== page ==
Disclaimer: IANAL, IANYL. If you want to be absolutely sure, contact an intellectual property lawyer.
posted by ubiquity at 4:04 PM on December 31, 2012


I'm not a lawyer, and this isn't legal advice, but Mattel v. MCA Records is probably an interesting case to consider. Look at the claims Mattel made: violation of trademark, damage to Barbie's reputation, damage to their marketing plans, etc. I'd guess the fact that MCA could have afforded to pay, if they'd lost, factored into the decision to sue. In the end, Alex Kozinski ruled that "The parties are advised to chill," because he interpreted the song as parody, so that's kind of good news--it sounds like yours might be parody too. It's also the case that there are dozens of songs for sale on iTunes that reference ST characters, including at least one called LaForge. But you might ask yourself what you'd do if you got a letter from a law firm about this, demanding you stop selling it, destroy all copies, etc. How much would that cost you? Would it be worth it to get a lawyer to answer? Etc.
posted by Monsieur Caution at 4:09 PM on December 31, 2012


Isn't there a 90's pop song that references Captain Picard? I don't think Picard is in the title, and for all I know that band's label shares a parent company with Paramount or something, but there is precedent in the specific case of ST:TNG characters in pop song lyrics.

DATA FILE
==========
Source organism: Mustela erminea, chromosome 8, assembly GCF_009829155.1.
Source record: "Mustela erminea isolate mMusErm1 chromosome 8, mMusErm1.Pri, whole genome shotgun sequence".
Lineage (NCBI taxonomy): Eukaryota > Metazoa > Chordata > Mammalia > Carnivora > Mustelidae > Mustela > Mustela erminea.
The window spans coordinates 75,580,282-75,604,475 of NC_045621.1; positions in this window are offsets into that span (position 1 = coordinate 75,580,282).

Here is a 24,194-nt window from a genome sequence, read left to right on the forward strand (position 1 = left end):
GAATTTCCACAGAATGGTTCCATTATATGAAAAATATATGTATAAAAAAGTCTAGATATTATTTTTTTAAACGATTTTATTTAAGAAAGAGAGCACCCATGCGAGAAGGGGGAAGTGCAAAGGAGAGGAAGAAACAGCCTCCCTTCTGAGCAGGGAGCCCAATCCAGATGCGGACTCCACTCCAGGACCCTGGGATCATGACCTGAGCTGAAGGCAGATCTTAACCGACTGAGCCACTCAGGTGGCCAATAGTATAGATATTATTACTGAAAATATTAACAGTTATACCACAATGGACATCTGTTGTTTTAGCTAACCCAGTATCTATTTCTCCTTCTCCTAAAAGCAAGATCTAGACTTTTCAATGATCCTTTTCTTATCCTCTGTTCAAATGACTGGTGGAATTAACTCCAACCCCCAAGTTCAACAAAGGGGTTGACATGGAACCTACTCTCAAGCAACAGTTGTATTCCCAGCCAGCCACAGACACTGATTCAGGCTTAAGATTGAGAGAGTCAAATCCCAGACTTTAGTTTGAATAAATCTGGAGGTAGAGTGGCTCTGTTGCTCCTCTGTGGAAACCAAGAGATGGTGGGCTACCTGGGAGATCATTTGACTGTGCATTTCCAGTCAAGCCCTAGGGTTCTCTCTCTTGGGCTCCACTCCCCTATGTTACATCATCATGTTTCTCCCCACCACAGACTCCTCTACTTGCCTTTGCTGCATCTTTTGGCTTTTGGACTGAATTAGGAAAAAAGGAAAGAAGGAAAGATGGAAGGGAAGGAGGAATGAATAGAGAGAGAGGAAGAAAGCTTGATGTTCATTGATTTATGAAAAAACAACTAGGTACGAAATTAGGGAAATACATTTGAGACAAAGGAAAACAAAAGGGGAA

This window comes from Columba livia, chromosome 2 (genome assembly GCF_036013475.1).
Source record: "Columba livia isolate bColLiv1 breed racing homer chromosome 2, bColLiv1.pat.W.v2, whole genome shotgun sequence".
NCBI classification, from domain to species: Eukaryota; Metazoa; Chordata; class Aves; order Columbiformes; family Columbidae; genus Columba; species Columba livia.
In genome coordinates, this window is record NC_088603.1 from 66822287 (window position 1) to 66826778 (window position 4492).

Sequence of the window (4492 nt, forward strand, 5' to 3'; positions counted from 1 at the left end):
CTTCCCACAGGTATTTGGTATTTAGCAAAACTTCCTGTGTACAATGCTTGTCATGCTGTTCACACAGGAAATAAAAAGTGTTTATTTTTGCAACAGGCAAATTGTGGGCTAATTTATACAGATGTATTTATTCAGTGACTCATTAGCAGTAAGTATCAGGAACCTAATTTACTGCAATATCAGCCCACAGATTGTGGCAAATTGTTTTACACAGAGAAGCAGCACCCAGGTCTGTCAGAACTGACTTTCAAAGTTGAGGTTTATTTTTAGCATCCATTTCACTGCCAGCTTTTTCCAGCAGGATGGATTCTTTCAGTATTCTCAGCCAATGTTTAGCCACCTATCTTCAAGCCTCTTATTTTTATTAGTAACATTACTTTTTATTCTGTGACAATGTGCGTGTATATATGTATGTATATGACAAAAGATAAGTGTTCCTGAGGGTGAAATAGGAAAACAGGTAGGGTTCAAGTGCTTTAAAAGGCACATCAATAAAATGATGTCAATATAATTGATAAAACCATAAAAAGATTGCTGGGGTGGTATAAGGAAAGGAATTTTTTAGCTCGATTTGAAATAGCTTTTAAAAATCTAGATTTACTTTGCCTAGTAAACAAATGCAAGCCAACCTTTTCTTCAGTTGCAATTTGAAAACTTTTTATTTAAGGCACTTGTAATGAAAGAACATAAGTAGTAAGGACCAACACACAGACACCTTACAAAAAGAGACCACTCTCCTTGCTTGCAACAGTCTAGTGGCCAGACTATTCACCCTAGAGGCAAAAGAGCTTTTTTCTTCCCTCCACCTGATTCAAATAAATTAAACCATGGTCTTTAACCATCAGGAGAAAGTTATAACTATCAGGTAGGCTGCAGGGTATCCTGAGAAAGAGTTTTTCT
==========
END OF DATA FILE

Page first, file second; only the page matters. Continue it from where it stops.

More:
Another FWIW, "Geordie" is a British slang term for some regional stereotype or something (is it people from Yorkshire? People from Manchester?). So unless you specifically reference the VISOR or being the chief engineer of the Starship Enterprise, you probably have plausible deniability.
posted by Sara C. at 4:23 PM on December 31, 2012


Superman's Song by Crash Test Dummies is probably a good data point here. It's about a well-known, fictional character that's an active property. I don't recall any controversy around it.

Also: If you got sued for a little indie song about Geordie LaForge, you would get SO MUCH free publicity. Boing Boing would be all over that in a heartbeat.

And the song Sara C. wonders about is Banditos by The Refreshments, of course.
posted by chudmonkey at 4:54 PM on December 31, 2012 [3 favorites]


I feel like the Spin Doctors tune Jimmy Olsen's Blues was subject to a lawsuit, but I can't find any corroborating evidence of such a suit online. Maybe it was just a rumor...
posted by Andrhia at 4:57 PM on December 31, 2012